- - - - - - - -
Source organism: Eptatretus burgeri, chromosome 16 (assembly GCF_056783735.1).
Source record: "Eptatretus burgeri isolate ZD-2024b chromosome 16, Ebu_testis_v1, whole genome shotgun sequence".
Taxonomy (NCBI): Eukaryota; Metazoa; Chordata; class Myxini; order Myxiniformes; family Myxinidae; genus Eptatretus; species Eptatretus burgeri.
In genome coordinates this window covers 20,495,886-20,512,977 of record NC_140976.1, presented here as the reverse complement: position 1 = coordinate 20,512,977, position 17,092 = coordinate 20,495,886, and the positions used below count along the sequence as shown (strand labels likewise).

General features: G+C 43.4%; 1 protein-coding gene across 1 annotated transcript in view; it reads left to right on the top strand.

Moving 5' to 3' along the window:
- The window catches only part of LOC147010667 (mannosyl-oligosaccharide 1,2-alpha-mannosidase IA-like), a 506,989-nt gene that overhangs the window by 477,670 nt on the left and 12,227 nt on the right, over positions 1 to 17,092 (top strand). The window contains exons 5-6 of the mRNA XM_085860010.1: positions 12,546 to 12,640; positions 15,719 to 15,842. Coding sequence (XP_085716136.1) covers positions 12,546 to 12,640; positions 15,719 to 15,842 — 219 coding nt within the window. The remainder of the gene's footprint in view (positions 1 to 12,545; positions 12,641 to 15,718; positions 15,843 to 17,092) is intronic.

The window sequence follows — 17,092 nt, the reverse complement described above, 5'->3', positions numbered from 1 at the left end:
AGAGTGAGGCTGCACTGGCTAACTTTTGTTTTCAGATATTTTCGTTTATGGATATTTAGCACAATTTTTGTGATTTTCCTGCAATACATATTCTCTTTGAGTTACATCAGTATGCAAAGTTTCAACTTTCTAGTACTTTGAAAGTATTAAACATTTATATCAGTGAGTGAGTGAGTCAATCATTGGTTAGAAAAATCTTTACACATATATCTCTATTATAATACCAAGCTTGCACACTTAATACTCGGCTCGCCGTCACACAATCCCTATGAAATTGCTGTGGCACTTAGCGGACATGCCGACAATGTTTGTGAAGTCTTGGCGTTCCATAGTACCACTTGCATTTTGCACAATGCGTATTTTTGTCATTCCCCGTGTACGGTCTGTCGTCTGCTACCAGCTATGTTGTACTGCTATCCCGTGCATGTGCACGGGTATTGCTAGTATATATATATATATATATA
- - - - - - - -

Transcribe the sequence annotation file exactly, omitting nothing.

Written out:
Source organism: Eptatretus burgeri, chromosome 16 (assembly GCF_056783735.1).
Source record: "Eptatretus burgeri isolate ZD-2024b chromosome 16, Ebu_testis_v1, whole genome shotgun sequence".
Taxonomy (NCBI): Eukaryota; Metazoa; Chordata; class Myxini; order Myxiniformes; family Myxinidae; genus Eptatretus; species Eptatretus burgeri.
In genome coordinates this window covers 20,495,886-20,512,977 of record NC_140976.1, presented here as the reverse complement: position 1 = coordinate 20,512,977, position 17,092 = coordinate 20,495,886, and the positions used below count along the sequence as shown (strand labels likewise).

General features: G+C 43.4%; 1 protein-coding gene across 1 annotated transcript in view; it reads left to right on the top strand.

Moving 5' to 3' along the window:
- The window catches only part of LOC147010667 (mannosyl-oligosaccharide 1,2-alpha-mannosidase IA-like), a 506,989-nt gene that overhangs the window by 477,670 nt on the left and 12,227 nt on the right, over positions 1 to 17,092 (top strand). The window contains exons 5-6 of the mRNA XM_085860010.1: positions 12,546 to 12,640; positions 15,719 to 15,842. Coding sequence (XP_085716136.1) covers positions 12,546 to 12,640; positions 15,719 to 15,842 — 219 coding nt within the window. The remainder of the gene's footprint in view (positions 1 to 12,545; positions 12,641 to 15,718; positions 15,843 to 17,092) is intronic.

The window sequence follows — 17,092 nt, the reverse complement described above, 5'->3', positions numbered from 1 at the left end:
AGAGTGAGGCTGCACTGGCTAACTTTTGTTTTCAGATATTTTCGTTTATGGATATTTAGCACAATTTTTGTGATTTTCCTGCAATACATATTCTCTTTGAGTTACATCAGTATGCAAAGTTTCAACTTTCTAGTACTTTGAAAGTATTAAACATTTATATCAGTGAGTGAGTGAGTCAATCATTGGTTAGAAAAATCTTTACACATATATCTCTATTATAATACCAAGCTTGCACACTTAATACTCGGCTCGCCGTCACACAATCCCTATGAAATTGCTGTGGCACTTAGCGGACATGCCGACAATGTTTGTGAAGTCTTGGCGTTCCATAGTACCACTTGCATTTTGCACAATGCGTATTTTTGTCATTCCCCGTGTACGGTCTGTCGTCTGCTACCAGCTATGTTGTACTGCTATCCCGTGCATGTGCACGGGTATTGCTAGTATATATATATATATATATA